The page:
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Stefano Bollani: Que Bom

Read "Que Bom" reviewed by Matt Hooke

The worlds of Italian and Brazilian music meet on Que Bom, pianist Stefano Bollani's masterful 43rd album. Bollani lets his songwriting do the brunt of the work, leading to an accessible project, that still shimmers with inventive moments. Bollani has a keen melodic sense that makes these songs immediately come alive. The opening song, “Sbucata da Una Nuvola," is a beautiful display of Bollani's talents with a two-part melody that begins with quick single notes before moving to chord changes ...

IN PICTURES

Stefano Bollani at Asti Musica 2017

Read "Stefano Bollani at Asti Musica 2017" reviewed by Nicola Sacco

The 22nd edition of Astimusica featured a solo piano concert by Stefano Bollani. More than a traditional piano concert, his “one man show" with no playlist was a tribute to the art of improvisation. Covering Bach to the Beatles, from Stravinsky to Brazilian rhythms, with sudden incursions into pop or in the Italian repertoire, it was a flow of musical consciousness, humor, and emotion. Keeping with the spirit of the concert, the audience requested the encore songs with Bollani presenting ...

ALBUM REVIEWS

Stefano Bollani: Joy in Spite of Everything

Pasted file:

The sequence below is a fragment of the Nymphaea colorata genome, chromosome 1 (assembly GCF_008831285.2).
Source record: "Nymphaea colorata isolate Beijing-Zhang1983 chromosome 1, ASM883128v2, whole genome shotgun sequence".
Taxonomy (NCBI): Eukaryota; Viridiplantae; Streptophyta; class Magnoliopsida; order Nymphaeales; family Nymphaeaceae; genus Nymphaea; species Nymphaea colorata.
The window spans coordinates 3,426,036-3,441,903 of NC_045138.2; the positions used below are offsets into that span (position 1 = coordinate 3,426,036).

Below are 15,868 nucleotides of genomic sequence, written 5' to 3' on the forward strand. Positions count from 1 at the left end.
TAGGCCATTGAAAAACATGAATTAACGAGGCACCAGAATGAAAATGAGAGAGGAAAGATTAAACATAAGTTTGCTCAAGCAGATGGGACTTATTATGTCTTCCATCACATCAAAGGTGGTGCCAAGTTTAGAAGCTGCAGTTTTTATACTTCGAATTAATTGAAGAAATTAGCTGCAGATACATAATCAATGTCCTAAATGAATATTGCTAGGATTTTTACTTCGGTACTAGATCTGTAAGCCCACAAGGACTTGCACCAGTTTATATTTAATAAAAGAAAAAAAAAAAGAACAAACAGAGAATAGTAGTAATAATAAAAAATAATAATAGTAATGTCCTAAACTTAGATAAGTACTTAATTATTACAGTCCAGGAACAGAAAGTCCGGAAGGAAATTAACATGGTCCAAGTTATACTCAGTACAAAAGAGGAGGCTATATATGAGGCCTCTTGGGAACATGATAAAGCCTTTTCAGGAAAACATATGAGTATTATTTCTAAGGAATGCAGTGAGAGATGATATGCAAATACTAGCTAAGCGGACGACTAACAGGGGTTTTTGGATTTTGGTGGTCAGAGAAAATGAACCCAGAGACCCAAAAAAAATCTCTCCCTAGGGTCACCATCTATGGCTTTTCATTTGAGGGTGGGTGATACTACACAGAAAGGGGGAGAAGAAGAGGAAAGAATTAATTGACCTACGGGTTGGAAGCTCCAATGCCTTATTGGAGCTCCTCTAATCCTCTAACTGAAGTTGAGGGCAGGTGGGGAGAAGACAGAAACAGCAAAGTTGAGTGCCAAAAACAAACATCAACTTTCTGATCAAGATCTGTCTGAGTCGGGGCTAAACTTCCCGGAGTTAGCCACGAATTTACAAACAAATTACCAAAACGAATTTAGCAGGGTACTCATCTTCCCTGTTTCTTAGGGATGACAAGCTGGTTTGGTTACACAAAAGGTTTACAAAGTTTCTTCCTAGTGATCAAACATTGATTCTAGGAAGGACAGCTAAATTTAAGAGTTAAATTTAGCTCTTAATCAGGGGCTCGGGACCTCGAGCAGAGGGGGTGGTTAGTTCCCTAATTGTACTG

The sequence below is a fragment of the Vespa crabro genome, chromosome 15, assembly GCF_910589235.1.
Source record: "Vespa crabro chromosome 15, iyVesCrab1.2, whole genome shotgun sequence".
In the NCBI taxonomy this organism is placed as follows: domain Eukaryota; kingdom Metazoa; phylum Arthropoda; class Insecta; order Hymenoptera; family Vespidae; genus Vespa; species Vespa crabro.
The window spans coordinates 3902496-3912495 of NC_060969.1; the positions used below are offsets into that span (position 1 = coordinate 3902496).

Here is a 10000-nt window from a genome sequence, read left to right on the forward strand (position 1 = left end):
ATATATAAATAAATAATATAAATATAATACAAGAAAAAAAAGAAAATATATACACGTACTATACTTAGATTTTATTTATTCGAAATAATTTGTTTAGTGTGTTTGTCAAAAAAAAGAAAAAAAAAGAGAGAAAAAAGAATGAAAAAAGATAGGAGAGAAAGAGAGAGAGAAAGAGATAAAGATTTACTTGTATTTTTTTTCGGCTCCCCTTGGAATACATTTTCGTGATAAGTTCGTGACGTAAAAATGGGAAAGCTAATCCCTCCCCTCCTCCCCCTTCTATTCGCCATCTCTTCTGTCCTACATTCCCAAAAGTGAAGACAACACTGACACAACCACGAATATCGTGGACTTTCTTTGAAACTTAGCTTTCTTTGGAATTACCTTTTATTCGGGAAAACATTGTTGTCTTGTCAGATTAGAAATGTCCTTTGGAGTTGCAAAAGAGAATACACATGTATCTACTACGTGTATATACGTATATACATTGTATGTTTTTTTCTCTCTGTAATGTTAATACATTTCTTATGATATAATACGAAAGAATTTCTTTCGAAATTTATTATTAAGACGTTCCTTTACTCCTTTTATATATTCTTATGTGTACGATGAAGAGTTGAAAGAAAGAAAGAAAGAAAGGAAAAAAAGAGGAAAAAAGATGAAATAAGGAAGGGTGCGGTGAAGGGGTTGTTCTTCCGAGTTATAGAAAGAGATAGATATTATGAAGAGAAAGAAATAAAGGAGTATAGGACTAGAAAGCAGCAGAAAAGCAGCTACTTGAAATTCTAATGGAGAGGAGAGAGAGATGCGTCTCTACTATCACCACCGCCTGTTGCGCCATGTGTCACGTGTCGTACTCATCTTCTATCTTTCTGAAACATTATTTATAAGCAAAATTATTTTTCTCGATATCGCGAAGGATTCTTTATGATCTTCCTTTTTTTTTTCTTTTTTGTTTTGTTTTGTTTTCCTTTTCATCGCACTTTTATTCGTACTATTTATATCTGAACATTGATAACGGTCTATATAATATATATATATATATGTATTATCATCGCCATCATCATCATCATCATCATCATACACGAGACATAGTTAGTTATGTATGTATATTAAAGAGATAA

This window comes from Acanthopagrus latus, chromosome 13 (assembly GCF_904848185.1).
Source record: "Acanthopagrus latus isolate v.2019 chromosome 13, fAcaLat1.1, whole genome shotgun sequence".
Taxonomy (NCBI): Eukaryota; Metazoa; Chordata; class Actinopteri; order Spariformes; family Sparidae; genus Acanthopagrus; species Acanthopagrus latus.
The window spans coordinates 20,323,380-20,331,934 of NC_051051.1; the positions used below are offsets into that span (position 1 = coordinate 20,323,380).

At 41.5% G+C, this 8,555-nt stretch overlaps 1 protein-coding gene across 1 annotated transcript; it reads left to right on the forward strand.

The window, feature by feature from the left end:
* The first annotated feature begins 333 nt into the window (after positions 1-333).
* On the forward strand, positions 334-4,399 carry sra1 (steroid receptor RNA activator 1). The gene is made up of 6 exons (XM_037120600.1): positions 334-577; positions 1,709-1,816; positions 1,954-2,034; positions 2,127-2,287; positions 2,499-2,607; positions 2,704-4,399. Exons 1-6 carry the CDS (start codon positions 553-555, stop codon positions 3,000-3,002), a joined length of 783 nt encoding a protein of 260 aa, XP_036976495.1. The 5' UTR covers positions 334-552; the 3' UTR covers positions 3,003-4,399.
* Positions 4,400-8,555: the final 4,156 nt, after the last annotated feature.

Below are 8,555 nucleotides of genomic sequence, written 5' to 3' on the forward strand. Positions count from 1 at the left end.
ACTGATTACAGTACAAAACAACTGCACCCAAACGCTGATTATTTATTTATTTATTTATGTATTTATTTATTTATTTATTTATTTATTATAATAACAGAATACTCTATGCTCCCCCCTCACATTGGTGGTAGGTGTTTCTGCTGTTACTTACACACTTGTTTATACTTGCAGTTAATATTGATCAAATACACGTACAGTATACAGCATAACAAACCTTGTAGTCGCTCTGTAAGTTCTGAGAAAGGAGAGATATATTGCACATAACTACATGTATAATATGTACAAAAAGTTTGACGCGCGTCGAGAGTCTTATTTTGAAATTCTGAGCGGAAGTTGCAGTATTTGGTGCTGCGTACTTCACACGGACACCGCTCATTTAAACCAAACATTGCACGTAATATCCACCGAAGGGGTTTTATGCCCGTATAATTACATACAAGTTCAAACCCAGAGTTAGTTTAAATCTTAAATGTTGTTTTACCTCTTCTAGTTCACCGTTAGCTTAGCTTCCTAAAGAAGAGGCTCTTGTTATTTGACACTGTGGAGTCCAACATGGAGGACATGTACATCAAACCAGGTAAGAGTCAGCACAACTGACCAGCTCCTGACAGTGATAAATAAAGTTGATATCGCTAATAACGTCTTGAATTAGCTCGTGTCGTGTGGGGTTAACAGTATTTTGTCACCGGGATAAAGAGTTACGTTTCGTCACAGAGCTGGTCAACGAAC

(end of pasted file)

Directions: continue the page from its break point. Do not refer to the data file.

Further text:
Read "Joy in Spite of Everything" reviewed by Ian Patterson

Like a kind of musical contortionist, Stefano Bollani keeps repositioning himself with eye-popping ease. The diversity and eclecticism of Bollani's projects are reflected in the sweeping breadth of his vocabulary; his output as leader on ECM alone, since his debut Piano Solo (ECM, 2006), is indicative of his adventurous spirit. That solo outing was followed by Orvieto (ECM, 2011), a joyous duologue with Chick Corea, whereas the exhilarating O Que Sera (ECM, 2013) coupled the Italian with Brazilian bandolim player ...

EXTENDED ANALYSIS

Stefano Bollani: Joy in Spite of Everything

Read "Stefano Bollani: Joy in Spite of Everything" reviewed by John Kelman

Anyone who's had the pleasure of watching pianist Stefano Bollani in concert--whether it's in duo with fellow Italian, trumpter Enrico Rava, at the 2009 TD Ottawa Jazz Festival; in the trumpeter's New York Days quintet at the ECM 40th Anniversary celebration, part of the 2010 Enjoy Jazz Festival; or in one of his own various contexts (solo, trio, large ensemble)--knows that, above all, joy is fundamental to the music he makes. Sometimes it's blatantly obvious, as on his 2013 duo ...